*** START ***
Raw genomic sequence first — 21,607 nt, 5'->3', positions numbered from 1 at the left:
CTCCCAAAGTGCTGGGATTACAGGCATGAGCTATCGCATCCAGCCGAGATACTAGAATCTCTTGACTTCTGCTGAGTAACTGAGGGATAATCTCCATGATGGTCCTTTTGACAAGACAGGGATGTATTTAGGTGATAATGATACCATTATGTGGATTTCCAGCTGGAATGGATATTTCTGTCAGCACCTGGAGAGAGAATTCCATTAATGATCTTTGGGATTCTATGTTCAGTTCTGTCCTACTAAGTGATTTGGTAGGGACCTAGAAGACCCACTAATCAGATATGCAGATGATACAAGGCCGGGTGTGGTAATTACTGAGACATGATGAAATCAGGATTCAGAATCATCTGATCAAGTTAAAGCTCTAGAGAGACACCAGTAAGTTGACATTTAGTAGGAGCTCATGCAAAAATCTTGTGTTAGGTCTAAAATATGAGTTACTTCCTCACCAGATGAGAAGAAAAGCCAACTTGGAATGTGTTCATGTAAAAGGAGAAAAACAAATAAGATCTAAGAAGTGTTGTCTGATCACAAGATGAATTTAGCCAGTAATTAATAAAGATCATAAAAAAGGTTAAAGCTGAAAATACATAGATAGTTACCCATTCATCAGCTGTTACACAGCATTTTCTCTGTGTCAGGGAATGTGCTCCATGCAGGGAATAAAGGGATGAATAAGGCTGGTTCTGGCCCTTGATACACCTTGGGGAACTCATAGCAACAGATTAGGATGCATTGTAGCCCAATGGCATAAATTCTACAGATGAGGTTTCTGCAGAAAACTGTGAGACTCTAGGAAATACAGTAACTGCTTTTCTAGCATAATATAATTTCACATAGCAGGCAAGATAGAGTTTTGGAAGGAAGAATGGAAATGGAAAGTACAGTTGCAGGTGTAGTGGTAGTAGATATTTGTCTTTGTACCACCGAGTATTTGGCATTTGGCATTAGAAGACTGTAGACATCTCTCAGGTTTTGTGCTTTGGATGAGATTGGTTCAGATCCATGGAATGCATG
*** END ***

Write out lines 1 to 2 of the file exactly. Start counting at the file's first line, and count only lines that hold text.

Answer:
Raw genomic sequence first — 21,607 nt, 5'->3', positions numbered from 1 at the left:
CTCCCAAAGTGCTGGGATTACAGGCATGAGCTATCGCATCCAGCCGAGATACTAGAATCTCTTGACTTCTGCTGAGTAACTGAGGGATAATCTCCATGATGGTCCTTTTGACAAGACAGGGATGTATTTAGGTGATAATGATACCATTATGTGGATTTCCAGCTGGAATGGATATTTCTGTCAGCACCTGGAGAGAGAATTCCATTAATGATCTTTGGGATTCTATGTTCAGTTCTGTCCTACTAAGTGATTTGGTAGGGACCTAGAAGACCCACTAATCAGATATGCAGATGATACAAGGCCGGGTGTGGTAATTACTGAGACATGATGAAATCAGGATTCAGAATCATCTGATCAAGTTAAAGCTCTAGAGAGACACCAGTAAGTTGACATTTAGTAGGAGCTCATGCAAAAATCTTGTGTTAGGTCTAAAATATGAGTTACTTCCTCACCAGATGAGAAGAAAAGCCAACTTGGAATGTGTTCATGTAAAAGGAGAAAAACAAATAAGATCTAAGAAGTGTTGTCTGATCACAAGATGAATTTAGCCAGTAATTAATAAAGATCATAAAAAAGGTTAAAGCTGAAAATACATAGATAGTTACCCATTCATCAGCTGTTACACAGCATTTTCTCTGTGTCAGGGAATGTGCTCCATGCAGGGAATAAAGGGATGAATAAGGCTGGTTCTGGCCCTTGATACACCTTGGGGAACTCATAGCAACAGATTAGGATGCATTGTAGCCCAATGGCATAAATTCTACAGATGAGGTTTCTGCAGAAAACTGTGAGACTCTAGGAAATACAGTAACTGCTTTTCTAGCATAATATAATTTCACATAGCAGGCAAGATAGAGTTTTGGAAGGAAGAATGGAAATGGAAAGTACAGTTGCAGGTGTAGTGGTAGTAGATATTTGTCTTTGTACCACCGAGTATTTGGCATTTGGCATTAGAAGACTGTAGACATCTCTCAGGTTTTGTGCTTTGGATGAGATTGGTTCAGATCCATGGAATGCATG